Not surprisingly, Sergeant Hughes was not enraptured by this. He had one day's pay, and the R.A.F. had saved £250—a good exchange for the Service. As taxpayers, perhaps, we should rejoice; but I think that most of us could think of better ways of saving money than that.
1609 The explanation of this was that it was a book-keeping error, which was being rectified, due to 30th March being the end of the pay period, as I said earlier. I only hope that this sort of thing does not happen very often. There must be very many corrections floating about to create subsequent confusion if this happens every time on 30th March.
If my hon. Friend will forgive me, I will quote from his letter explaining this to me. He pointed out that, since his discharge, Hughes's Service pension and terminal grant had been increased by 5s. 6d. and £42 respectively, adding,I hope that these increases will help to make up for the non-payment of the special resettlement grant.My hon. Friend is an optimist, because they are not all that much connected.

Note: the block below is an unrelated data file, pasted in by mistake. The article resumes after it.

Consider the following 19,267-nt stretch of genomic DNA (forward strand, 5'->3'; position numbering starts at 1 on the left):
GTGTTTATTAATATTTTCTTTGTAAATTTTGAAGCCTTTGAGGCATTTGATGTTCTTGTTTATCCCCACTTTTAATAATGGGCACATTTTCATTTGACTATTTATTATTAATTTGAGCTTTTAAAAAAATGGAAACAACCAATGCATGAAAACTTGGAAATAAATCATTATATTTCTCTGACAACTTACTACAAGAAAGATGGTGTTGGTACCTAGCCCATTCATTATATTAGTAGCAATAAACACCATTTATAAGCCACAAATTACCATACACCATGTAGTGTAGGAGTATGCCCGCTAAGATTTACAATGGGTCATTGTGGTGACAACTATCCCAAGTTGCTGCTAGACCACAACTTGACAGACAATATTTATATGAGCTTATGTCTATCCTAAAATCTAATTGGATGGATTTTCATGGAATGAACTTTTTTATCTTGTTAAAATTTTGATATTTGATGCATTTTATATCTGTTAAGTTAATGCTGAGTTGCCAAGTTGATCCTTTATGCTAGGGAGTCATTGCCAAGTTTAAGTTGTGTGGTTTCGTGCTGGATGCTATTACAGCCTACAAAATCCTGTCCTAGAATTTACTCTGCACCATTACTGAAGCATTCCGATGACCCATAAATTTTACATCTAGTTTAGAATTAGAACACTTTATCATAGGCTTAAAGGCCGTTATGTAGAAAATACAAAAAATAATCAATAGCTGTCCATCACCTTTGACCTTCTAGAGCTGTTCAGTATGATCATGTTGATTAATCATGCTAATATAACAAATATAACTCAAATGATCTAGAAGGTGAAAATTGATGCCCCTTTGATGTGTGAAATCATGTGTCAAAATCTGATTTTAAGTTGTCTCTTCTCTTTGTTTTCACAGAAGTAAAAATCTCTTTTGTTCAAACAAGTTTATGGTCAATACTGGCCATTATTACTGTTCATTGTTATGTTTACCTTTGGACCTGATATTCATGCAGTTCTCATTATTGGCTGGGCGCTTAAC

I am fully aware that the Department is reluctant to depart from the most metallically rigid interpretation of the regulations, even when, as I have contended, that interpretation is wrong. But, assuming that the interpretation was right, the reason for this rigidity is unquestionably the usual bureaucratic horror of causing a precedent. This fear is exaggerated. I cannot see a continual stream of special resettlement grants coming in the future. At least, if there is, there must be a lack of liaison between the advertising department of the Royal Air Force and its establishment committee deciding on the strength. It should not be necessary to take special steps, I trust, to reduce its strength at any time in the foreseeable future.